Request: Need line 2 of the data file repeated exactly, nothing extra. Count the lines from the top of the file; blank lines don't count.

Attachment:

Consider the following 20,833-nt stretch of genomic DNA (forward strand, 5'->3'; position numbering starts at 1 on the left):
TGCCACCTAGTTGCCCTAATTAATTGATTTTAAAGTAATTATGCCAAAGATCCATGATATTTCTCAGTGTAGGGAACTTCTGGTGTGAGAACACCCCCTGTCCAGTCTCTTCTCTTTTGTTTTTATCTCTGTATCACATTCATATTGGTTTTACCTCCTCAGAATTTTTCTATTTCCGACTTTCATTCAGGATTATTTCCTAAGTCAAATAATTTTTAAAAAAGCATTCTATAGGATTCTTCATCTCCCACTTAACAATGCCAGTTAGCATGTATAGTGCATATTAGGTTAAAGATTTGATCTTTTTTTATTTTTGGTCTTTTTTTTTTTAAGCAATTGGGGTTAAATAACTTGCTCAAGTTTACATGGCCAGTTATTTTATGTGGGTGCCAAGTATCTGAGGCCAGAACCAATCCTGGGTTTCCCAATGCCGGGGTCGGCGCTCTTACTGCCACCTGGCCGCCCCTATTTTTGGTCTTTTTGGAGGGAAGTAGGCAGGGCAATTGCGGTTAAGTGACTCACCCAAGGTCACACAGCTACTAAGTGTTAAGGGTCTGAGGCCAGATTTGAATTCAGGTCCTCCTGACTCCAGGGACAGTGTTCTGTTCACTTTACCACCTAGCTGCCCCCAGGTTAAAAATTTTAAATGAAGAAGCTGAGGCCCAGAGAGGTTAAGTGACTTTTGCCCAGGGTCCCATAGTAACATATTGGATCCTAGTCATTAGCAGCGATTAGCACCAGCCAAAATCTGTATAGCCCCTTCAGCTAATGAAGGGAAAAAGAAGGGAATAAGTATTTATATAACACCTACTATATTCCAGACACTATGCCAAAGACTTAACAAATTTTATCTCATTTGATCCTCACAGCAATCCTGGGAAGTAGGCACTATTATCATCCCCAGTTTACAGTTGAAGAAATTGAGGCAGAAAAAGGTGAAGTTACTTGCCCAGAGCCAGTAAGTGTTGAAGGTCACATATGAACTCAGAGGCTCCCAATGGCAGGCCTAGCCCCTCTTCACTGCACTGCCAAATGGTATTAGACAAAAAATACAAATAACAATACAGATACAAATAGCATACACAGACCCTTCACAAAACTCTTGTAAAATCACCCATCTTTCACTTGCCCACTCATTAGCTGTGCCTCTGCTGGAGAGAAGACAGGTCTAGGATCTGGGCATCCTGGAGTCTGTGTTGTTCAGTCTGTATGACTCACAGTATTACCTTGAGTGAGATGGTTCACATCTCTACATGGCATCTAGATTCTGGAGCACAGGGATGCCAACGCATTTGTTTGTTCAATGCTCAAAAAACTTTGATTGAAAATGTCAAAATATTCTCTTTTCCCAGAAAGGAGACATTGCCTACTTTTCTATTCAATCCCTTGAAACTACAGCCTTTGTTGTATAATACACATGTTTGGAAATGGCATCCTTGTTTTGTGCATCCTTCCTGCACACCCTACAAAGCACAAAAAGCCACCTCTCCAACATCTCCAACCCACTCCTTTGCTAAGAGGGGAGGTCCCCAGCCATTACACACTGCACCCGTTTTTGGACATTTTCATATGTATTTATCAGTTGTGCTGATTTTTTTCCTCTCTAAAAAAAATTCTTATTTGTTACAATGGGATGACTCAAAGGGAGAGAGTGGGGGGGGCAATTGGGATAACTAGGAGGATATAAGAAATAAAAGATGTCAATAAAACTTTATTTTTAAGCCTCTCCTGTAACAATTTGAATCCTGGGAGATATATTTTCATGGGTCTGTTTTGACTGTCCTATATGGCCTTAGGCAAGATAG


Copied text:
TGCCACCTAGTTGCCCTAATTAATTGATTTTAAAGTAATTATGCCAAAGATCCATGATATTTCTCAGTGTAGGGAACTTCTGGTGTGAGAACACCCCCTGTCCAGTCTCTTCTCTTTTGTTTTTATCTCTGTATCACATTCATATTGGTTTTACCTCCTCAGAATTTTTCTATTTCCGACTTTCATTCAGGATTATTTCCTAAGTCAAATAATTTTTAAAAAAGCATTCTATAGGATTCTTCATCTCCCACTTAACAATGCCAGTTAGCATGTATAGTGCATATTAGGTTAAAGATTTGATCTTTTTTTATTTTTGGTCTTTTTTTTTTTAAGCAATTGGGGTTAAATAACTTGCTCAAGTTTACATGGCCAGTTATTTTATGTGGGTGCCAAGTATCTGAGGCCAGAACCAATCCTGGGTTTCCCAATGCCGGGGTCGGCGCTCTTACTGCCACCTGGCCGCCCCTATTTTTGGTCTTTTTGGAGGGAAGTAGGCAGGGCAATTGCGGTTAAGTGACTCACCCAAGGTCACACAGCTACTAAGTGTTAAGGGTCTGAGGCCAGATTTGAATTCAGGTCCTCCTGACTCCAGGGACAGTGTTCTGTTCACTTTACCACCTAGCTGCCCCCAGGTTAAAAATTTTAAATGAAGAAGCTGAGGCCCAGAGAGGTTAAGTGACTTTTGCCCAGGGTCCCATAGTAACATATTGGATCCTAGTCATTAGCAGCGATTAGCACCAGCCAAAATCTGTATAGCCCCTTCAGCTAATGAAGGGAAAAAGAAGGGAATAAGTATTTATATAACACCTACTATATTCCAGACACTATGCCAAAGACTTAACAAATTTTATCTCATTTGATCCTCACAGCAATCCTGGGAAGTAGGCACTATTATCATCCCCAGTTTACAGTTGAAGAAATTGAGGCAGAAAAAGGTGAAGTTACTTGCCCAGAGCCAGTAAGTGTTGAAGGTCACATATGAACTCAGAGGCTCCCAATGGCAGGCCTAGCCCCTCTTCACTGCACTGCCAAATGGTATTAGACAAAAAATACAAATAACAATACAGATACAAATAGCATACACAGACCCTTCACAAAACTCTTGTAAAATCACCCATCTTTCACTTGCCCACTCATTAGCTGTGCCTCTGCTGGAGAGAAGACAGGTCTAGGATCTGGGCATCCTGGAGTCTGTGTTGTTCAGTCTGTATGACTCACAGTATTACCTTGAGTGAGATGGTTCACATCTCTACATGGCATCTAGATTCTGGAGCACAGGGATGCCAACGCATTTGTTTGTTCAATGCTCAAAAAACTTTGATTGAAAATGTCAAAATATTCTCTTTTCCCAGAAAGGAGACATTGCCTACTTTTCTATTCAATCCCTTGAAACTACAGCCTTTGTTGTATAATACACATGTTTGGAAATGGCATCCTTGTTTTGTGCATCCTTCCTGCACACCCTACAAAGCACAAAAAGCCACCTCTCCAACATCTCCAACCCACTCCTTTGCTAAGAGGGGAGGTCCCCAGCCATTACACACTGCACCCGTTTTTGGACATTTTCATATGTATTTATCAGTTGTGCTGATTTTTTTCCTCTCTAAAAAAAATTCTTATTTGTTACAATGGGATGACTCAAAGGGAGAGAGTGGGGGGGGCAATTGGGATAACTAGGAGGATATAAGAAATAAAAGATGTCAATAAAACTTTATTTTTAAGCCTCTCCTGTAACAATTTGAATCCTGGGAGATATATTTTCATGGGTCTGTTTTGACTGTCCTATATGGCCTTAGGCAAGATAG